YouTube’s subscription-video-on-demand (SVOD) offering, YouTube Red, is reportedly struggling to grow its subscriber count.
According to figures cited by The Verge, the service has added 1.5 million paying subscribers since launching at the end of October 2015, and another 1 million people are testing the service on free trials.
YouTube Red is priced at $10 a month, and provides an ad-free experience, access to exclusive content, and offline playback capabilities. The service’s exclusive content, dubbed Originals, leans heavily on the platform’s crop of homegrown stars, which has helped attract loyal YouTube users to the paid service.
- It’s outpacing other web TV products on the market. Red is growing faster than CBS All Access, Sling TV, and PlayStation Vue, and edges these services in terms of market share, according to a survey by Digitalsmiths. CBS All Access has added about 1 million subscribers since launching in October 2014, Sling TV has racked up about 700,000 subscribers since its debut in February 2015, and Vue is estimated to have between 100,000 to 120,000 subscribers.
- The quality its video programming is set to improve. The company is doubling down on expensive, high-quality content. It is building production studios in YouTube offices worldwide, which the platform’s top creators can tap into. It also plans to add content from produced by the likes of Lionsgate, Dwayne “The Rock” Johnson, and director Doug Liman. It’s also training YouTube stars to create VR content specifically for YouTube Red.
- Music can also be a big lure to drive subscriptions. YouTube’s dedicated music experience, YouTube Music, is available in full through a Red subscription. Although it’s nominally a video platform, YouTube also has the biggest music library by far, with an estimated 1 billion songs. The company said it’s increasing marketing of YouTube Music, and only needs to convert 3% of its 1 billion-strong monthly user base to YouTube Red to match Spotify’s paid subscribers.
- The service has barely rolled out internationally. It’s is only available in four countries. After debuting in the US in October 2015, YouTube Red expanded to Australia and New Zealand in May 2016, before rolling out in Mexico this past August. Netflix, meanwhile, is available in 190 countries, while Hulu operates in the US and Japan. Tidal is available in 52 countries, and Spotify in 60 countries.
Margaret Boland, research analyst for BI Intelligence, Business Insider’s premium research service, has compiled a detailed report on subscription video on-demand services that examines how the growth of SVOD is coming at the expense of the pay-TV industry. The report analyzes the state of the pay-TV industry and maps out which demographics are more likely to stop buying traditional TV packages.
The report also discusses the user base, original content offerings, and subscription models of the major subscription streaming services available today, including Netflix, Hulu, and Amazon Video. Finally, it looks at how traditional pay-TV companies and premium channels like HBO and Showtime are addressing the shift to digital viewing, as well as the implications of their response for advertisers.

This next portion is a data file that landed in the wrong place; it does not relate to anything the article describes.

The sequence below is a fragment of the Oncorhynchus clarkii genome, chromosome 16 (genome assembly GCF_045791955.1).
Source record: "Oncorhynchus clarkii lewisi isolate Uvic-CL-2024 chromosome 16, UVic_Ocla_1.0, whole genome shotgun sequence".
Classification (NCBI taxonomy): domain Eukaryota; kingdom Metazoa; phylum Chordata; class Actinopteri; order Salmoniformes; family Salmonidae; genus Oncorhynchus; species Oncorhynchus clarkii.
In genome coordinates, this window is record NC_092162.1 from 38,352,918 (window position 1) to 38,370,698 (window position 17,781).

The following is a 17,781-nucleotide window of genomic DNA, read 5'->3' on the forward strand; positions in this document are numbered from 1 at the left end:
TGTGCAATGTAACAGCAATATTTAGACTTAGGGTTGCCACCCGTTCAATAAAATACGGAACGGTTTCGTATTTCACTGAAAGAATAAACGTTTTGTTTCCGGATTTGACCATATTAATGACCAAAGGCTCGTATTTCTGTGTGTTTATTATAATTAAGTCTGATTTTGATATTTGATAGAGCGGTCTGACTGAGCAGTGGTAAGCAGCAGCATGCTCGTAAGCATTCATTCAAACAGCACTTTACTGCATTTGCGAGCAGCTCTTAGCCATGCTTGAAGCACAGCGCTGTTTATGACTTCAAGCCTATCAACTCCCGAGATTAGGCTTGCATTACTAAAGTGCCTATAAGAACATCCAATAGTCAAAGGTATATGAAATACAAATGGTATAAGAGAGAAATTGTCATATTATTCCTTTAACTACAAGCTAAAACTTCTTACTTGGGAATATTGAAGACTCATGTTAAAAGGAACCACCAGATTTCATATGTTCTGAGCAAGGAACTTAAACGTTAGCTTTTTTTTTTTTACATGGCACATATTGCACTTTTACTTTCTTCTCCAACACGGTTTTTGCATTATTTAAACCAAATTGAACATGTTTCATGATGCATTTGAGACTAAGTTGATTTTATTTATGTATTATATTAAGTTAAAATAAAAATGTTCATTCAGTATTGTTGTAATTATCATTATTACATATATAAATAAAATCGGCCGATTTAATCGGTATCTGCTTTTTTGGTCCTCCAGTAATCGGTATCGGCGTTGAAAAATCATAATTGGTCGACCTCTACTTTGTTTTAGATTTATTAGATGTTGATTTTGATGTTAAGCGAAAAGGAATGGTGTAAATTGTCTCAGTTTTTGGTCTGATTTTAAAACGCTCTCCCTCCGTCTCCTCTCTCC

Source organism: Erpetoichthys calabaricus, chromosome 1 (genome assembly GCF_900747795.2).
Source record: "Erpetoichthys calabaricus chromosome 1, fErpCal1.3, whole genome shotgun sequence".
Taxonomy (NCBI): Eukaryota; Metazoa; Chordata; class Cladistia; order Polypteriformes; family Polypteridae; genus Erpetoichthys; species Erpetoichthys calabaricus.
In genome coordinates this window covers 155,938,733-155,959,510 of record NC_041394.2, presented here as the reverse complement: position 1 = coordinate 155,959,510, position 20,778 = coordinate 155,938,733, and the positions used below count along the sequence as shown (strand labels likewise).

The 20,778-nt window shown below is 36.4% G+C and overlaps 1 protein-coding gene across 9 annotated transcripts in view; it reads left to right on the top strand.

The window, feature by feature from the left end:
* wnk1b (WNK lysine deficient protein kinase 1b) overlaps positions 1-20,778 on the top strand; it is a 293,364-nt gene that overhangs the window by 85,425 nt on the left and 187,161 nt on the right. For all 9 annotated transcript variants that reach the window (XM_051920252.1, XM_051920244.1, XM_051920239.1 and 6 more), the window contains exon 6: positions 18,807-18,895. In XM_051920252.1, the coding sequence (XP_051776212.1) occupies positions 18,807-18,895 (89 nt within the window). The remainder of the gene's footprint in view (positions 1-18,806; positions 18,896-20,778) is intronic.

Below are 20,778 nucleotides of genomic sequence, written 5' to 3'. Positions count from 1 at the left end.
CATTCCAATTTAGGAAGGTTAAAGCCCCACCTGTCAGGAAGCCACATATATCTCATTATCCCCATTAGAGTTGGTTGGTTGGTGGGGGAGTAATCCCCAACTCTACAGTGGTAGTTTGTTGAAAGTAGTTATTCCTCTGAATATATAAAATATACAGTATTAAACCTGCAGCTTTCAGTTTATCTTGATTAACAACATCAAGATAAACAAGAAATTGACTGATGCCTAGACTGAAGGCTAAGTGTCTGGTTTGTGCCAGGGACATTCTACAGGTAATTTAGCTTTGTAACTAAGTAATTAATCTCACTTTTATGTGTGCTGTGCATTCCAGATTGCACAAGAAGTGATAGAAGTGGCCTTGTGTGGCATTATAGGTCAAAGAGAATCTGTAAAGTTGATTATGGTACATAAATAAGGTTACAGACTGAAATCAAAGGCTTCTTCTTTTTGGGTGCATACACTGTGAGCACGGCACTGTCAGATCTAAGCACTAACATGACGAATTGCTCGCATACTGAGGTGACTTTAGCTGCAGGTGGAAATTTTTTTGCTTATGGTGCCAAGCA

- Those abandoning pay-TV packages fall into three main groups: cord-nevers, cord-cutters, and cord-shavers. Whereas video streaming services have found favor with younger viewers in particular, an increasing portion of older subscribers also are leaving behind their pay-TV packages. Still, younger viewers watch four times as much video content online than older viewers.
- Netflix is the largest SVOD service and will continue to dominate the industry with an impressive original content lineup and aggressive expansion plans.
- Amazon is trying to compete with Netflix by investing significant resources in original content.
- Hulu is the third-largest SVOD service, but the only one to offer ad-supported membership tiers. Hulu has been the slowest to roll out original and exclusive content, but it has inked numerous deals in the past year to boost its content library.
- Pay-TV companies are responding to the rise of SVOD services by offering subscribers “skinny bundles” and their own streaming services.
In full, the report:
- Illustrates the fall of the traditional TV package and the rise of broadband only cable subscriptions.
- Lays out the different types of viewers that are leaving behind pay-TV: cord-cutters, cord-shavers, and cord-nevers.
- Examines the leading SVOD services including Netflix, Amazon Prime Video, Hulu, and premium channel offerings from HBO and Showtime.
- Explains the various ways that pay-TV companies are responding to the rise of SVOD services, notably skinny bundles and standalone streaming services.
- Considers what the migration to SVOD services means to marketers.
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